The world is balancing between positive growth signals and difficult political issues, but there are trend signs showing that global growth might defy the political uncertainties, said Daniel Bergvall, Economist at SEB Economic Research in Stockholm, as he commented on the bank’s latest Nordic Outlook at SEB Business Lunch, jointly arranged by the Nordic Chambers in Estonia.
After several quarters of anemic growth, Estonia currently has a surge in exports which will drive growth, at least on a short-term basis.
Challenged by globalization, economic inequality, populism, a new security policy agenda, and transformative technologies that affect societies and labor markets, the EU is at a critical, existential crossroads. This conclusion is confirmed in the ‘White Paper on the Future of Europe’ which presents five different scenarios for how the EU27 may look in 2025:
1. Carrying on – business as usual: The EU sticks to its course and focuses on implementing and upgrading its current reform agenda. 2. Nothing but the single market: The EU is trimmed down and focuses on deepening certain key aspects of the single market; less cooperation in several areas. 3. Those who want more do more: EU allows willing member states to do more together in specific areas — a “multi-speed EU”. 4. Doing less more efficiently: The EU focuses on delivering more and faster in selected policy areas — while doing less elsewhere. 5. Doing much more together: The EU decides to do much more together across all policy areas — federalism and a ”United States of Europe”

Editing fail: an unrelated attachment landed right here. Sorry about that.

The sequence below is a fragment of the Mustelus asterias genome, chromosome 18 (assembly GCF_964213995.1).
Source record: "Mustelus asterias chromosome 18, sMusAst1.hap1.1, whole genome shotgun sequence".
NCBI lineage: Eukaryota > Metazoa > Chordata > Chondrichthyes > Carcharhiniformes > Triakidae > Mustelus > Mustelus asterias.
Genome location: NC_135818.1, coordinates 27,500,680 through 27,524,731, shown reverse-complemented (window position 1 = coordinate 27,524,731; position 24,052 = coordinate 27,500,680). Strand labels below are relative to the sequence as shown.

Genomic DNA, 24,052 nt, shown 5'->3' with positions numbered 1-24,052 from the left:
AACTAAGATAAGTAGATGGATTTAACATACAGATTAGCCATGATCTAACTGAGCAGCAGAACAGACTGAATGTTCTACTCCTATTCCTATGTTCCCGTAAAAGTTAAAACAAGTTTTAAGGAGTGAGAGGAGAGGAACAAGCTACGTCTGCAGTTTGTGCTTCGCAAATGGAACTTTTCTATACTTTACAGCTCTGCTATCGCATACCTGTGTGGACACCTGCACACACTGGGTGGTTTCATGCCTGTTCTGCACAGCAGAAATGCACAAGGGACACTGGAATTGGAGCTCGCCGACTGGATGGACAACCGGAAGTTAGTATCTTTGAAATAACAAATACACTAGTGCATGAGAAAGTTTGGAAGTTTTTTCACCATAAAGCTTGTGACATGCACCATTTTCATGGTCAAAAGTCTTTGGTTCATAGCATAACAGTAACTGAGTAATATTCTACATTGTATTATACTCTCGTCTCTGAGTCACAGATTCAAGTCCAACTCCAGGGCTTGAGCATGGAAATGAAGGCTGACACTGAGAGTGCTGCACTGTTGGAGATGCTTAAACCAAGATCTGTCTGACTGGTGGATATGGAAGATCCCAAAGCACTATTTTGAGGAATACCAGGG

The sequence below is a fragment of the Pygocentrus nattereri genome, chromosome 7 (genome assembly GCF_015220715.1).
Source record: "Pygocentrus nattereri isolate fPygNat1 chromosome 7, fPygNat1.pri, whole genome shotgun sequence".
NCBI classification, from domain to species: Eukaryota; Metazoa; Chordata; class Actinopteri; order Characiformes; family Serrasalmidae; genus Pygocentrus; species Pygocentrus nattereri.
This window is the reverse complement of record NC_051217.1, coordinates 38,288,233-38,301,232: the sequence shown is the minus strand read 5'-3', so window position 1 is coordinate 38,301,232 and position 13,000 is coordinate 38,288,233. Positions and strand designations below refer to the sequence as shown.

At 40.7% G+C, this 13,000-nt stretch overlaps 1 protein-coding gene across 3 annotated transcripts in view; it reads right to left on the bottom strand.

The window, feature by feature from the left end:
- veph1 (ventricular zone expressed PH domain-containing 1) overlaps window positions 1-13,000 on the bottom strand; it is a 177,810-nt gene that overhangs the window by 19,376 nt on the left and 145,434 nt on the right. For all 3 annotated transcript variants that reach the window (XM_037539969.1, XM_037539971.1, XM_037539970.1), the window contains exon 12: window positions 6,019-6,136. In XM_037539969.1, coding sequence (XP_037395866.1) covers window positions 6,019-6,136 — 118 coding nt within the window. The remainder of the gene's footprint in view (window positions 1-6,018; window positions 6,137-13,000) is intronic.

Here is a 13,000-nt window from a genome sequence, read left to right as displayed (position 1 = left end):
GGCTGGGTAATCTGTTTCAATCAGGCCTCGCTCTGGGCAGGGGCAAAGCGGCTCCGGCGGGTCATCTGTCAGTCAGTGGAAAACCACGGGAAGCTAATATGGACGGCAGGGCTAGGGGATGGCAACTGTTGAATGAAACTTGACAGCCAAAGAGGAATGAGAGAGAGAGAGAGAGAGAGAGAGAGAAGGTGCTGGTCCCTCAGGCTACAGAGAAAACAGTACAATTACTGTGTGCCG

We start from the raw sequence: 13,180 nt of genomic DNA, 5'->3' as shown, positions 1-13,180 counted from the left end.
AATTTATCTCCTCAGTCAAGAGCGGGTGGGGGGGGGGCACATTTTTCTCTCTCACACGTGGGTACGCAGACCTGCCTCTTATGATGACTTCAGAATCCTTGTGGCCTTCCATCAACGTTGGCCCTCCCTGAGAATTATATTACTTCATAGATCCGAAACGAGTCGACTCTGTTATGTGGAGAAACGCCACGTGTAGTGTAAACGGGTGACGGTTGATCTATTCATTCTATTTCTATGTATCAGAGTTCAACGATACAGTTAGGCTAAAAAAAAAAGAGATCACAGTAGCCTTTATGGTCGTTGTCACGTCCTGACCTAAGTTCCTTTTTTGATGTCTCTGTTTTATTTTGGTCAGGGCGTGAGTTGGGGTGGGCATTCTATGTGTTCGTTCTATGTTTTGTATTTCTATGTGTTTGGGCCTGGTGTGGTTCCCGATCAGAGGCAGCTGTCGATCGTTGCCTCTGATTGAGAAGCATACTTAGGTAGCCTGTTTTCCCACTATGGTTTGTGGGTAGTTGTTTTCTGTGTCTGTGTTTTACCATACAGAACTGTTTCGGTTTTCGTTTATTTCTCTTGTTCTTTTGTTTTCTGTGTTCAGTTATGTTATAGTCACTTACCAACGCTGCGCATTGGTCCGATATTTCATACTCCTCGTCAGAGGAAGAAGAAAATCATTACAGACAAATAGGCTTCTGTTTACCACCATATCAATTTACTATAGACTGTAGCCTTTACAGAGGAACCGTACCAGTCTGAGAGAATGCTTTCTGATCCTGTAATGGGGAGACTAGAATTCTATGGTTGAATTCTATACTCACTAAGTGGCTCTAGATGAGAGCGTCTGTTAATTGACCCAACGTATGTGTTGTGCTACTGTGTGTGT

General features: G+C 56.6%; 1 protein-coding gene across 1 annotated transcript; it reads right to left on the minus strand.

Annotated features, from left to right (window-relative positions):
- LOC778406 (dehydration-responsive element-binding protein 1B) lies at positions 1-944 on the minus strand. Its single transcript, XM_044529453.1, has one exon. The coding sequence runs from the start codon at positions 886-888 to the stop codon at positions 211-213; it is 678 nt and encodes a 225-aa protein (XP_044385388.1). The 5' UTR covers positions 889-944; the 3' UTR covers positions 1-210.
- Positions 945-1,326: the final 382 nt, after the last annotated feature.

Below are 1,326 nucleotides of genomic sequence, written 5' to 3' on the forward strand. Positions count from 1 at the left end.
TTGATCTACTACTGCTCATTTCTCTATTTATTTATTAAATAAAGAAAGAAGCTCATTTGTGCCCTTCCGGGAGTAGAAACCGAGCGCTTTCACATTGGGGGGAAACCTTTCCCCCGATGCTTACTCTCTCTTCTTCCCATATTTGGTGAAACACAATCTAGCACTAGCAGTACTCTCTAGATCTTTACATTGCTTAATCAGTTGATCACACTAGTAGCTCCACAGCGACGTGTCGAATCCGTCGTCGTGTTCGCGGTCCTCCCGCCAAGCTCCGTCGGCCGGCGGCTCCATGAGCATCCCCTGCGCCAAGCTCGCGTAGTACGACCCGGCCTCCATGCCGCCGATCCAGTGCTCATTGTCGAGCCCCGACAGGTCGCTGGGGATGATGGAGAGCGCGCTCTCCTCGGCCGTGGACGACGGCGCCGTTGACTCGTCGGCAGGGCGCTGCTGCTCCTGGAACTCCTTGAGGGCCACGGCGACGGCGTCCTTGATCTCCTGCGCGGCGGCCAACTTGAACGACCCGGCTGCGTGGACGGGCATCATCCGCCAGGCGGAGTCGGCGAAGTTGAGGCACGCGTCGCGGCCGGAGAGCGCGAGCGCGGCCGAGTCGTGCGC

At present, alternative 4 appears to be the most reasonable way forward for the EU27. It is an alternative that should be attractive to most EU countries — including the UK. The EU that the UK voted to leave in last year’s June referendum, may look different when the EU completes its discussions, concludes SEB’s Nordic Outlook.